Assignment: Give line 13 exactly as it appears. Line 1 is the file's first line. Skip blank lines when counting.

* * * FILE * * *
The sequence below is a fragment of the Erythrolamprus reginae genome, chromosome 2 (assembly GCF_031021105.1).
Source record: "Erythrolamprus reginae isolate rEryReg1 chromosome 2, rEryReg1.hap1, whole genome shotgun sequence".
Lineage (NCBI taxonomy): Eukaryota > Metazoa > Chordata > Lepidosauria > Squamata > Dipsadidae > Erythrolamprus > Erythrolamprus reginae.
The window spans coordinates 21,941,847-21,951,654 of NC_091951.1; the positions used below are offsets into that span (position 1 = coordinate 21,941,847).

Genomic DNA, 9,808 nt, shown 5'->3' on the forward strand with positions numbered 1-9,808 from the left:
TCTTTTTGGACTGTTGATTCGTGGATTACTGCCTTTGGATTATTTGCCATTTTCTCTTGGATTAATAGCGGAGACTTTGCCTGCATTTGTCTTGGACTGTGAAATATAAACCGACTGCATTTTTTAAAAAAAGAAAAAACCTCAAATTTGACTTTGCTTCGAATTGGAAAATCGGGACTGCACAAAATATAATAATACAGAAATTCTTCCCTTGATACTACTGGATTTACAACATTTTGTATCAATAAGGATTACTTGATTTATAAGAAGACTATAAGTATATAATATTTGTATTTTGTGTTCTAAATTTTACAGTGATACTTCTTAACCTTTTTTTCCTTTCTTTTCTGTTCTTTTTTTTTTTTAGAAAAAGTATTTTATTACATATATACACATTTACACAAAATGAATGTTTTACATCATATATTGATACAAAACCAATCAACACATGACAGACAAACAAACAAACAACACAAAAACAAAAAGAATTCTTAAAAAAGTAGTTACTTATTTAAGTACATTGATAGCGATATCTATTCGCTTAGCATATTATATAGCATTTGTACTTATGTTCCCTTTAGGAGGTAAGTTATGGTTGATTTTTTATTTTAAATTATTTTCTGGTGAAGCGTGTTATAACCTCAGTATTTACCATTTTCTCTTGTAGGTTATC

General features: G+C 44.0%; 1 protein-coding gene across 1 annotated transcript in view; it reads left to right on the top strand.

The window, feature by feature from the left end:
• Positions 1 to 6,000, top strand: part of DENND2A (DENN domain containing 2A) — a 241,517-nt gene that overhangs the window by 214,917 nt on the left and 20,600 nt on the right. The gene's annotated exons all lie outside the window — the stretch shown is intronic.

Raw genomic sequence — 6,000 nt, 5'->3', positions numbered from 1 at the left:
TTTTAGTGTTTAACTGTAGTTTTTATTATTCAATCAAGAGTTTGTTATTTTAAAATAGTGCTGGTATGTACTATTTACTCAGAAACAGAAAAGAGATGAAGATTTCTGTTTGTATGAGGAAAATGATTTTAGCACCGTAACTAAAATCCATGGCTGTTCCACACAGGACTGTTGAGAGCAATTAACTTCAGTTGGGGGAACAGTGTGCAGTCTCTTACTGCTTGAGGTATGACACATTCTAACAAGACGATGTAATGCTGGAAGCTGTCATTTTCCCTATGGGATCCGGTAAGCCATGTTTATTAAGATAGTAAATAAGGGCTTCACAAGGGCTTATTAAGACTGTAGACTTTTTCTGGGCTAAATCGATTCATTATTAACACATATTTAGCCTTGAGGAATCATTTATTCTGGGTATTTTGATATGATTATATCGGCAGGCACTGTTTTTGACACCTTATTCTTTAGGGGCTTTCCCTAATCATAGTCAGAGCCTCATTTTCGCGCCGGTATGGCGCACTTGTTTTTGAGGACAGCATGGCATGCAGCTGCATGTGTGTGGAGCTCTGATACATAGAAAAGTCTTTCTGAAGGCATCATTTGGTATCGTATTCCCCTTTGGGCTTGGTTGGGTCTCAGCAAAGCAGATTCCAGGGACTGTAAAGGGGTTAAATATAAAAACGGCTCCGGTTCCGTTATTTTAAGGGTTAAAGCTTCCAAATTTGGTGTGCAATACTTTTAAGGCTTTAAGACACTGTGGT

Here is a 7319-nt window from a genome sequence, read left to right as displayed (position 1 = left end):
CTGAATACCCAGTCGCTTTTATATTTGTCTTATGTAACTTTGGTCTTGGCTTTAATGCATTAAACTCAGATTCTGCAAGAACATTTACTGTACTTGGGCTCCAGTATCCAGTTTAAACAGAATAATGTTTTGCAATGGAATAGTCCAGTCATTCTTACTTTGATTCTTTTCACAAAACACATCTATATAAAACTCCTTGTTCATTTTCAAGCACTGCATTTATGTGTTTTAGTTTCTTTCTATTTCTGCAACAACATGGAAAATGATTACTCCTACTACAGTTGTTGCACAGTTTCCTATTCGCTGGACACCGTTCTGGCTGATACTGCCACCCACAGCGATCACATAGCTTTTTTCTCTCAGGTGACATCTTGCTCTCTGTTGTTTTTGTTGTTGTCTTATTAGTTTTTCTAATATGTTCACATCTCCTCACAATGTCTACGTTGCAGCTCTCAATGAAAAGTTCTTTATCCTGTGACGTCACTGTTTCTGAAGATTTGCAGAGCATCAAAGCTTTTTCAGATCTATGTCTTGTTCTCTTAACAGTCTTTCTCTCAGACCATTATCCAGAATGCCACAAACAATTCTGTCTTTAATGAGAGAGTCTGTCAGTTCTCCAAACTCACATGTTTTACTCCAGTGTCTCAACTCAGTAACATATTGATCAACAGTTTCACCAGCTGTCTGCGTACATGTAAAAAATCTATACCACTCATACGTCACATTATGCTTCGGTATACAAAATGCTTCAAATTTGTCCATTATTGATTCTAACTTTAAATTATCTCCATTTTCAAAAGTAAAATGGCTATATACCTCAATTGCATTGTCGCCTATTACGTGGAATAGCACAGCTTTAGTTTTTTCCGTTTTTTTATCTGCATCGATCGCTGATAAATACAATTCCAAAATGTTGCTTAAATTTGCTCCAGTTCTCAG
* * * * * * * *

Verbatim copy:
CTGAATACCCAGTCGCTTTTATATTTGTCTTATGTAACTTTGGTCTTGGCTTTAATGCATTAAACTCAGATTCTGCAAGAACATTTACTGTACTTGGGCTCCAGTATCCAGTTTAAACAGAATAATGTTTTGCAATGGAATAGTCCAGTCATTCTTACTTTGATTCTTTTCACAAAACACATCTATATAAAACTCCTTGTTCATTTTCAAGCACTGCATTTATGTGTTTTAGTTTCTTTCTATTTCTGCAACAACATGGAAAATGATTACTCCTACTACAGTTGTTGCACAGTTTCCTATTCGCTGGACACCGTTCTGGCTGATACTGCCACCCACAGCGATCACATAGCTTTTTTCTCTCAGGTGACATCTTGCTCTCTGTTGTTTTTGTTGTTGTCTTATTAGTTTTTCTAATATGTTCACATCTCCTCACAATGTCTACGTTGCAGCTCTCAATGAAAAGTTCTTTATCCTGTGACGTCACTGTTTCTGAAGATTTGCAGAGCATCAAAGCTTTTTCAGATCTATGTCTTGTTCTCTTAACAGTCTTTCTCTCAGACCATTATCCAGAATGCCACAAACAATTCTGTCTTTAATGAGAGAGTCTGTCAGTTCTCCAAACTCACATGTTTTACTCCAGTGTCTCAACTCAGTAACATATTGATCAACAGTTTCACCAGCTGTCTGCGTACATGTAAAAAATCTATACCACTCATACGTCACATTATGCTTCGGTATACAAAATGCTTCAAATTTGTCCATTATTGATTCTAACTTTAAATTATCTCCATTTTCAAAAGTAAAATGGCTATATACCTCAATTGCATTGTCGCCTATTACGTGGAATAGCACAGCTTTAGTTTTTTCCGTTTTTTTATCTGCATCGATCGCTGATAAATACAATTCCAAAATGTTGCTTAAATTTGCTCCAGTTCTCAG